Prostate Specific Antigen PSA

Prostate Specific Antigen PSA, is an enzyme found in the blood produced exclusively by prostate cells. Normal levels of PSA in the blood are small amounts between 0-2.5 ng/ml. Higher than normal levels, greater than 2.5 ng/ml, can be caused by cancer or benign, non-cancerous conditions such as enlarged prostate, prostate inflammation, infection, or trauma. All elevated readings of PSA should be checked.

Occasionally, a Digital Rectal Exam, DRE, does not reveal any abnormalities, but the PSA is elevated. Sometimes the opposite is true, and PSA is normal, but the DRE is abnormal. For this reason, the Prostate Specific Antigen PSA blood test together with the DRE is best for early detection.

Normal prostate cells and prostate cancer cells make PSA even if they are outside the prostate. That is why PSA monitoring after treatment is so important. Returning prostate cancer cells, confined to the prostate or that have spread to the bone or lymph nodes, will cause the PSA to rise. Prostate Specific Antigen PSA is important for diagnosis, treatment and follow-up as well as useful for comparing treatment results.

How does Age Effect PSA?

Austrian Researchers in the Tyrol PCa Early Detection Program, (PLoS ONE. 10(7):e0134134, 2015), have researched what PSA levels within age ranges should raise concern about the likelihood of significant prostate cancer. Based on age, what PSA level might trigger a referral to a urologist? Using these PSA trigger levels they “detected all relevant PCa with a significant reduction of biopsies.”


Age RangePSA Trigger Levels
Less Than 59 YearsPSA 1.75 ng/mL
Between 60-69 years PSA 2.25 ng/ml
Greater than 70 yearsPSA 3.25 ng/mL
How is PSA measured?

PSA is measured by a simple blood test. The typical test for diagnosis and risk group determination is the “total PSA” which is simply a measure of all the PSA. Since the amount of PSA in the blood is very low, detection of it requires a very sensitive technology (monoclonal antibody technique).

What is “free PSA”?

Total PSA is the sum of the free and the bound forms. Most PSA binds to other proteins in the blood. The remaining unattached PSA is named “free” PSA. Men with a lower percentage of free PSA have a higher risk for prostate cancer. For example, a man whose total PSA is 6.0 ng/ml with a 10 percent free PSA has a higher likelihood of having prostate cancer than another patient whose total PSA also is 6.0 ng/ml but with 35 percent free PSA. Therefore a high free PSA percentage is good. Free PSA is not used to monitor results after treatment only to evaluate risk before diagnosis. The free PSA test is particularly helpful in situations where a biopsy is negative but the PSA is slightly high. If there is a low free PSA, another biopsy 6-12 months later is usually recommended. If it is high, then a longer wait is usually recommended.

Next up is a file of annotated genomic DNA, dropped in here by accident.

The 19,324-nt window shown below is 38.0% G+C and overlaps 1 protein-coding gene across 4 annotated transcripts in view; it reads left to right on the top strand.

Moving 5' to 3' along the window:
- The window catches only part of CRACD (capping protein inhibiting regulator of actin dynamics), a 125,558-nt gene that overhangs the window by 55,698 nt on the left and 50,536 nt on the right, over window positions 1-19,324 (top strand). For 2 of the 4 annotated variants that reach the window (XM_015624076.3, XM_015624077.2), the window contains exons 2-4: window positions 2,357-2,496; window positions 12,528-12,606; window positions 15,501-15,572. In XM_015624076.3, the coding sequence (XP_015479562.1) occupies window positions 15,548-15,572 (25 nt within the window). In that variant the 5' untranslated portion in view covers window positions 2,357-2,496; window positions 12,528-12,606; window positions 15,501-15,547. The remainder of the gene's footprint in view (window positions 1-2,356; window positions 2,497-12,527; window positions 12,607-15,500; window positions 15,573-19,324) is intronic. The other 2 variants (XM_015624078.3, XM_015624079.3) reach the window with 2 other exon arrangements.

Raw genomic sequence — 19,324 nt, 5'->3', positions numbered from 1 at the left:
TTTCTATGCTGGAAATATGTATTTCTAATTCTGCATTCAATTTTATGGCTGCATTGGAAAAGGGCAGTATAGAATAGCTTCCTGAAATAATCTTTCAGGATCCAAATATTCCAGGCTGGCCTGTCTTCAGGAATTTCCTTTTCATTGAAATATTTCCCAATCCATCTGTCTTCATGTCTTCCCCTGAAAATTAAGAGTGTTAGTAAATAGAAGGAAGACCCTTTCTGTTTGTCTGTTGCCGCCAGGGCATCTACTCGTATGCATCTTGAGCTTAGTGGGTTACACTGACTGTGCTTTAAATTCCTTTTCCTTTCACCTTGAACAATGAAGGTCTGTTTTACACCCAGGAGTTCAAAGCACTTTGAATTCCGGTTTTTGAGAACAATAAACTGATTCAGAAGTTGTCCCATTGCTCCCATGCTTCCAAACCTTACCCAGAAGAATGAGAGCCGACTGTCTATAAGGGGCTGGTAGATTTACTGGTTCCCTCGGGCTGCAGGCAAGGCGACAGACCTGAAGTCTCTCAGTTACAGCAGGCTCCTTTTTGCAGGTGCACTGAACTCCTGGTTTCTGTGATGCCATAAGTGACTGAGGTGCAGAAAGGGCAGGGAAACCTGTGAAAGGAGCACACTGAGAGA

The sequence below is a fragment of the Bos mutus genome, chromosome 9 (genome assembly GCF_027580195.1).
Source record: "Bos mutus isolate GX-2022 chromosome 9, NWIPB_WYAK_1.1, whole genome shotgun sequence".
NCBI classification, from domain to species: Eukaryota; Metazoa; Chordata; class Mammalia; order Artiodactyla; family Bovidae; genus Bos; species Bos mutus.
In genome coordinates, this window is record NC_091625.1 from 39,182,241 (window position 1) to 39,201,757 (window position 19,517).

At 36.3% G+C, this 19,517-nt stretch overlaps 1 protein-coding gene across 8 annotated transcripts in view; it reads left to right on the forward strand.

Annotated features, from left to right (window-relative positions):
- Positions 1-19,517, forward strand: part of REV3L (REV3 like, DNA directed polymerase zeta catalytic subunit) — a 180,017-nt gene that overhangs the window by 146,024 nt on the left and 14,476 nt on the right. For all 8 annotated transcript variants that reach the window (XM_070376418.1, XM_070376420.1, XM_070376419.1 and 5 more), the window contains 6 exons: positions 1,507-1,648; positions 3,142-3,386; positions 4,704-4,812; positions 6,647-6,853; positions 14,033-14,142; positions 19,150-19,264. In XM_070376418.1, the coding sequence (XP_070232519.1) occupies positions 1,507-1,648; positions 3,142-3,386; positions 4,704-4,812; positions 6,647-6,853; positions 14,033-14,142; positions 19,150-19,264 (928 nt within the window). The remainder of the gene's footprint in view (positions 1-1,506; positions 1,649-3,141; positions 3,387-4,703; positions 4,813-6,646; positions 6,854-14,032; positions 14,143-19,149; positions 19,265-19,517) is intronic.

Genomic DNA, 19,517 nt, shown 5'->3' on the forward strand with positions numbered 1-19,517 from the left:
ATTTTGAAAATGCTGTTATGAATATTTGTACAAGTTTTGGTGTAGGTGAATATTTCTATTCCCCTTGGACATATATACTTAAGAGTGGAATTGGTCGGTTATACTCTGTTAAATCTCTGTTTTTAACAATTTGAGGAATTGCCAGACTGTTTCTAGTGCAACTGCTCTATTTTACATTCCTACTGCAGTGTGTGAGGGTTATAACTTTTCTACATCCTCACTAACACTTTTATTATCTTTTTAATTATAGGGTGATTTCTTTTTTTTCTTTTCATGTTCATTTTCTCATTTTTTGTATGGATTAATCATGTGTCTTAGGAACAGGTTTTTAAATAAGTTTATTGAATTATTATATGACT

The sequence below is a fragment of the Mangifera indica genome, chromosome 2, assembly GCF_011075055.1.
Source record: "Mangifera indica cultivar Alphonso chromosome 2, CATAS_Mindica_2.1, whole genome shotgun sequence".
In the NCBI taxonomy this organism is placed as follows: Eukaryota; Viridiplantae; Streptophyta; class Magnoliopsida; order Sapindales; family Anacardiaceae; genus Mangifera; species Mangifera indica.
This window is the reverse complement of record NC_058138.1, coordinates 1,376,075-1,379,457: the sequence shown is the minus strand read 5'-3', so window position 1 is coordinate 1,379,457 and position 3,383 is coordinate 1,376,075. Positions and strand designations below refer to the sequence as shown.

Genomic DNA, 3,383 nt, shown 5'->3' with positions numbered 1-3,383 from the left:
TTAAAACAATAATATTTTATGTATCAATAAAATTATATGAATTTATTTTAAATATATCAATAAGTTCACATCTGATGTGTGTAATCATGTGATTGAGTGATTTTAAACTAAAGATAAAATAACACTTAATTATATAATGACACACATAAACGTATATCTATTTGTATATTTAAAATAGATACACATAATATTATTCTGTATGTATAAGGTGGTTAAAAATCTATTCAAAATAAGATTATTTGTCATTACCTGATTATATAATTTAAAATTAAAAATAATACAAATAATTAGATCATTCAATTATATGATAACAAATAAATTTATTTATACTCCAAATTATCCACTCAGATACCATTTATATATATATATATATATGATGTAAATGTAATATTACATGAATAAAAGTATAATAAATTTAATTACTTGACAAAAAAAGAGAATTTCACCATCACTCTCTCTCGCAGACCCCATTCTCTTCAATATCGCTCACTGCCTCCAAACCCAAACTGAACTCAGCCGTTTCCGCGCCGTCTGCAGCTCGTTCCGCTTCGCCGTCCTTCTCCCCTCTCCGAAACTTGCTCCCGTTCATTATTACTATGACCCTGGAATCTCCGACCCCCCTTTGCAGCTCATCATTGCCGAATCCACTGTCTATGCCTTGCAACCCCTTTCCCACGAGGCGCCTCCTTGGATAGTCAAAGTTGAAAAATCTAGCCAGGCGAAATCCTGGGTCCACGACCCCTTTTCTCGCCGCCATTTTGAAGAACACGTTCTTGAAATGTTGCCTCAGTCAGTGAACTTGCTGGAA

The free PSA test is a road sign to help determine whether further work-up and follow-up is necessary. A high free PSA does not guarantee that a person is free of prostate cancer. In some cases, a biopsy of a nodule will turn up prostate cancer despite a low overall total PSA and a high level free PSA. The total PSA is what is measured with the standard PSA test.

Prostate Cancer Free

Thirty Six Prostate Cancer Experts have analyzed the treatment outcomes of over 100,000 patients across the globe, following these patients for up to 15 years. The success of a treatment is determined by monitoring PSA for years after treatment. This data is presented to you, so you can see which treatments leave patients prostate cancer free. Watch this video to learn more.


What is Prostate Cancer?

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